Two decades of observations show a dusty gas cloud elongating as it approaches our galaxy’s supermassive black hole.
If you’ve ever wondered what it’s like to fall into a black hole, a dusty gas cloud in the galactic center can give you an idea. Observations of the cloud dating back to 2002 show it’s coming apart in the presence of the supermassive behemoth residing there.
That black hole, called Sgr A*, exerts tidal forces on any objects nearby, pulling harder on the nearer side than on the farther side, and stretching — or spaghettifying — them in the process. The extent of the black hole’s effects depends on the density of the object itself: A cloud will stretch like taffy while a star is less easily torn apart.
Astronomers have picked out one particular cloud, dubbed X7, in images of the galactic center taken over the past two decades. Using the adaptive optics system on the Keck Observatory atop Mauna Kea, Hawai‘i, they’ve watched the cloud move in its orbit. Spectroscopic data, which gives additional information about the cloud’s movements, started in 2006.
By combining these measurements, Anna Ciurlo (University of California, Los Angeles) and colleagues show in the February 20th Astrophysical Journal that X7 is on its way toward the black hole. It will pass within some 3,200 astronomical units (a.u.; 18 light-days) of Sgr A* in 2036. Already, the cloud is stretching out: it’s now nine times as long as it is wide.
The fact that X7 won’t survive its upcoming pass puts a limit on its age. Its orbit is only 170 years long, so the cloud can’t be more than that many years old. Ciurlo’s team therefore suggests that the gas was ejected recently when a pair of stars collided.
That scenario has support in the form of another dusty object, this one known as G3. The so-called G objects are thought to be stars so cocooned in dust that the dust is all we can see. One of these, dubbed G2, survived a pass within just 200 a.u. of Sgr A* in 2014, though not without the loss of some of its dusty shroud. That inward-spiraling material might have been responsible for a series of flares seen from Sgr A* five years later.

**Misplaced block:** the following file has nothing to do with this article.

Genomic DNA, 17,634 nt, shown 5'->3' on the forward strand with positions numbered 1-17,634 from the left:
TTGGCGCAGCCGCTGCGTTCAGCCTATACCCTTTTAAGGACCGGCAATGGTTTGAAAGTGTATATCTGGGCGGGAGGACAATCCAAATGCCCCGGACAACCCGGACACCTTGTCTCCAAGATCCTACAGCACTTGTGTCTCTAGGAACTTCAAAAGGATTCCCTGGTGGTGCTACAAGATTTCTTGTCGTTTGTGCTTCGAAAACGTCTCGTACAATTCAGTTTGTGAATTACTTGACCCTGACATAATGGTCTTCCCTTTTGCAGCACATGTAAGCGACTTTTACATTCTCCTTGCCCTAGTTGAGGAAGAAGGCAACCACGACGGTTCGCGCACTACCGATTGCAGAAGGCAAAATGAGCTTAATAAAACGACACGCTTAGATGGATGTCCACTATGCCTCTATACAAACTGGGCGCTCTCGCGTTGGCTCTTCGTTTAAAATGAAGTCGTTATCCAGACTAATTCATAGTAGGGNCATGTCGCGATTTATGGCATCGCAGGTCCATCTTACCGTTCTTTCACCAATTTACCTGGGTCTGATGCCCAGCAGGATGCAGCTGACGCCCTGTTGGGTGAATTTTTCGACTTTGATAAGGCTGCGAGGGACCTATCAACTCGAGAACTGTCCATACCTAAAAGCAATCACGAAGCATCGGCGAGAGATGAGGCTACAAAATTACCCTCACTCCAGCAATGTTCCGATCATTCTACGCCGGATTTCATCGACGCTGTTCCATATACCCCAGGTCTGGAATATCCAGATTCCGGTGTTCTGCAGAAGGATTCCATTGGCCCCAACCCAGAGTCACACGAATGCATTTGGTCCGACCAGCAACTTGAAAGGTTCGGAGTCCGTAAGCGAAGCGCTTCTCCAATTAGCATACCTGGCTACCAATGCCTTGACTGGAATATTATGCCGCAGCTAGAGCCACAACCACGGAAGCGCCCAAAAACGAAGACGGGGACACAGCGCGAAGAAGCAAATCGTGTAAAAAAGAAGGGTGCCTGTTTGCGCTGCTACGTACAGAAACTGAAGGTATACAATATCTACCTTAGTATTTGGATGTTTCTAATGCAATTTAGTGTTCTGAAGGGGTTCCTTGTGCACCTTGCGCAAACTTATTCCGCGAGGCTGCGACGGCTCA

G3 is another of these objects, with an orbit surprisingly similar to X7’s. If G3 is the result of a stellar merger, then X7 might represent the dust and gas thrown out during that violent event.
“I agree with Anna and team’s conclusion,” says Stefan Gillessen (Max Planck Institute for Extraterrestrial Physics, Germany), who has studied the galactic center extensively but wasn’t involved in the new study. “It is a very nice work!”
“I am not surprised to see lumps of gas of various sizes in the galactic center,” Gillessen adds. “Actually, this type of gas may well be what is responsible for feeding Sgr A* currently.”
Ultimately, as X7 swings down into the deep of the black hole’s gravitational field, the cloud will come apart. But whether we’ll see the supermassive black hole feed on the 50 Earths’ worth of mass the cloud currently contains remains to be seen. That’s in part because astronomers still aren’t sure how long material takes to flow into the dark maw.
“For sure we will see how X7 is torn apart by the black hole,” Ciurlo says. “After that, who knows? We’ll be watching!”